Saturn rings probably remains of a moon destroyed 160 million years ago

A moon of Saturn destroyed 160 million years ago could not only explain the majestic rings of the gas giant, but also help answer several other mysteries about the ringed planet. That’s the opinion of a US research team that has carried out extensive simulations of Saturn’s history based on new data. As they now explain, such a moon could explain similarities between Saturn and Neptune that have not yet been conclusively explained. Also, that would answer why the rings are so young. Their models are based on data collected by the Saturn probe Cassini shortly before its end in that “Grand Finale” after it crashed into Saturn.

Like the research group at Jack Wisdom from the Massachusetts Institute of Technology now explains, astronomers have long assumed that Saturn’s tilt is due to gravitational interactions with Neptune. This so-called precession is almost identical for both. When the Saturn probe Cassini discovered that Titan was moving away from it faster than expected, it indicated that Saturn’s largest moon was keeping it in resonance with Neptune. In order to confirm this, however, one had to know the exact moment of inertia of Saturn, because depending on whether the mass is concentrated in the center or not, the imbalance can be assessed differently.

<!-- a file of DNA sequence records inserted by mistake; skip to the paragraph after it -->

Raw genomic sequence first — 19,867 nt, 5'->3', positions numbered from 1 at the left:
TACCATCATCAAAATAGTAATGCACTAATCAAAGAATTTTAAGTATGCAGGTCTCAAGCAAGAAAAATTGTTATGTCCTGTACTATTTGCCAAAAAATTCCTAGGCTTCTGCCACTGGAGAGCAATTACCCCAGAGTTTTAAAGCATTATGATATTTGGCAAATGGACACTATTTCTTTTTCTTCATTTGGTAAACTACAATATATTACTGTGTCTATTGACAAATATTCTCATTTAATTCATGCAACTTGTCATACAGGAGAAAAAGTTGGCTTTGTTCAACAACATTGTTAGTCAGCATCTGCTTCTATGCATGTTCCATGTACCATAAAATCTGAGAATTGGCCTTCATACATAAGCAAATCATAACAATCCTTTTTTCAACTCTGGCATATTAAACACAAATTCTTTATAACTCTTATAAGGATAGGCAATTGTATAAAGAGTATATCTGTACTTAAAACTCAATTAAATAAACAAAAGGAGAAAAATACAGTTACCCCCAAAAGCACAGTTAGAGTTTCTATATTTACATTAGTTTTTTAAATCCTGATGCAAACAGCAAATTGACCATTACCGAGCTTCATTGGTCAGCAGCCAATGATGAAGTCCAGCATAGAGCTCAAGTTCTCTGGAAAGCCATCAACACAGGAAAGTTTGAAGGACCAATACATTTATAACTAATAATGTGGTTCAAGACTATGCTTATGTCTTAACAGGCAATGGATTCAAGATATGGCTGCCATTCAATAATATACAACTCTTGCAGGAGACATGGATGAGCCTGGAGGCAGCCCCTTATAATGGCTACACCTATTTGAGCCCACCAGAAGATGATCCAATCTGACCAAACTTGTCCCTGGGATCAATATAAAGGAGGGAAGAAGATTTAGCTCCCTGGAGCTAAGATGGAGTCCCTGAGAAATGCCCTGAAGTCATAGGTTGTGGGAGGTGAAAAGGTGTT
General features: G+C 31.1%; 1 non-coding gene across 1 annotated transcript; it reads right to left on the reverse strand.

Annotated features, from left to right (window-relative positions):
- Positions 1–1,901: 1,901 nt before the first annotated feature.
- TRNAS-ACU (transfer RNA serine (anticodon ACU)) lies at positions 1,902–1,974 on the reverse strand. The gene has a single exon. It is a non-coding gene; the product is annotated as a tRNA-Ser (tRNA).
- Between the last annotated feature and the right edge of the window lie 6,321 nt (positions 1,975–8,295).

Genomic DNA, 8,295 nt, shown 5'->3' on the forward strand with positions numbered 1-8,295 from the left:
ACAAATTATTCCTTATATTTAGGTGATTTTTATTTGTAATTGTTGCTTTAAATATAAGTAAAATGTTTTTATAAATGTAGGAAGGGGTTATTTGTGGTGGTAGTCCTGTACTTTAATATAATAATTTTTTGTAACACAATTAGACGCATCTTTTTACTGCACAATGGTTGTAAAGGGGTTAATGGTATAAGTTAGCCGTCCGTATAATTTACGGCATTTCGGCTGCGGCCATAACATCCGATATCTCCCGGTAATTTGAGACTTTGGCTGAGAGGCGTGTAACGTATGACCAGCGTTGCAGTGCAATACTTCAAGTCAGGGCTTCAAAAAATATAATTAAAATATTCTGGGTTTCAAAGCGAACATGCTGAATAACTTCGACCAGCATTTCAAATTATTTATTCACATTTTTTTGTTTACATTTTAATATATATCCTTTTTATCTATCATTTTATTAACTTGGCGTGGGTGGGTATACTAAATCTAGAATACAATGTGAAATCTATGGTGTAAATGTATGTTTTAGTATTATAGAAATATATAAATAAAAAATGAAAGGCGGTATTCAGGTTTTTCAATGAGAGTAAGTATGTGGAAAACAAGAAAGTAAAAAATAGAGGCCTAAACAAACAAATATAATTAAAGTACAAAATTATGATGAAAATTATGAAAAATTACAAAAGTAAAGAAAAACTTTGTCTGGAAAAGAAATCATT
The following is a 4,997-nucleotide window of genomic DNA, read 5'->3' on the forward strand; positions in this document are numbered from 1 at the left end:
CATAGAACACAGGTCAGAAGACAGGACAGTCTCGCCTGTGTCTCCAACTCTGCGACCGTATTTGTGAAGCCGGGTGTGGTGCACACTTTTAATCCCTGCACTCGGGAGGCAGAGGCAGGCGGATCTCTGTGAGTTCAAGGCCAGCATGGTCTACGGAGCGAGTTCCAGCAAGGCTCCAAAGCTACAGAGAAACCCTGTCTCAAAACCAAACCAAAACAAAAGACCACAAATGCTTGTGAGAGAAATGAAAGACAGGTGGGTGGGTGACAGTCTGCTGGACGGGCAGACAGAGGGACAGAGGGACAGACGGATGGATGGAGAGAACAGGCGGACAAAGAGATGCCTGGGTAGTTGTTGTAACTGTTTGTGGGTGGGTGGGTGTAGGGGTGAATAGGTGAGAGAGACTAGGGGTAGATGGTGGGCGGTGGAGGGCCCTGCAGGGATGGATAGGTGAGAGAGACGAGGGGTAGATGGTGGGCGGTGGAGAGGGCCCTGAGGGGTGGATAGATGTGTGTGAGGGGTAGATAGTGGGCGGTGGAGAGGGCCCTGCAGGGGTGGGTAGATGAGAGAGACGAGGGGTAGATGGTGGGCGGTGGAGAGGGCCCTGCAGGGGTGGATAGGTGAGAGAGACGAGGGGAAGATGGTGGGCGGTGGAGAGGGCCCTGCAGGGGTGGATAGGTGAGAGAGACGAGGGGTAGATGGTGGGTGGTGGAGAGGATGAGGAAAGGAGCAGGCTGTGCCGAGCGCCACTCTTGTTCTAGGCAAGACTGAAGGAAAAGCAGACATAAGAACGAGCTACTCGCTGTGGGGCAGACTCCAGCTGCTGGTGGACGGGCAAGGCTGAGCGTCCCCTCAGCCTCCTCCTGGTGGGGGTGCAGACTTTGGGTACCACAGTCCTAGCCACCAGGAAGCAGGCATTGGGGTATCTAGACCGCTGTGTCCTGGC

Thanks to the data Cassini collected just before its demise, the team writes that the distribution of masses can now be studied much better and a model that fits them can be created. Surprisingly, however, the result was that Saturn and Neptune once orbited the sun synchronously, but no longer. Another moon that once existed but no longer orbited Saturn was able to resolve this discrepancy. Based on the simulations, they were even able to determine its properties. The moon, which they dubbed Chrysalis, was about the size of Iapetus – Saturn’s third-largest moon – which it approached several times during a chaotic phase less than 200 million years ago. The Titan also experienced such approaches, they write.

Eventually Chrysalis came so close to Saturn that its gravity tore it apart. The majority of its components then fell into the gas giant, a small remainder formed the iconic rings. “It’s a really nice story, but like any other result, it needs to be verified by others now,” Wisdom said. After all, it would explain the late formation of the rings and the precession of Saturn. They have been considered a comparatively temporary phenomenon for a while. In 2018 it was determined that they could have disappeared again in 100 million years. The new study by Wisdom and his team has now been published published in the scientific journal Science.

Saturn’s Atmosphere and Rings
(Image: NASA/JPL-Caltech/Space Science Institute)


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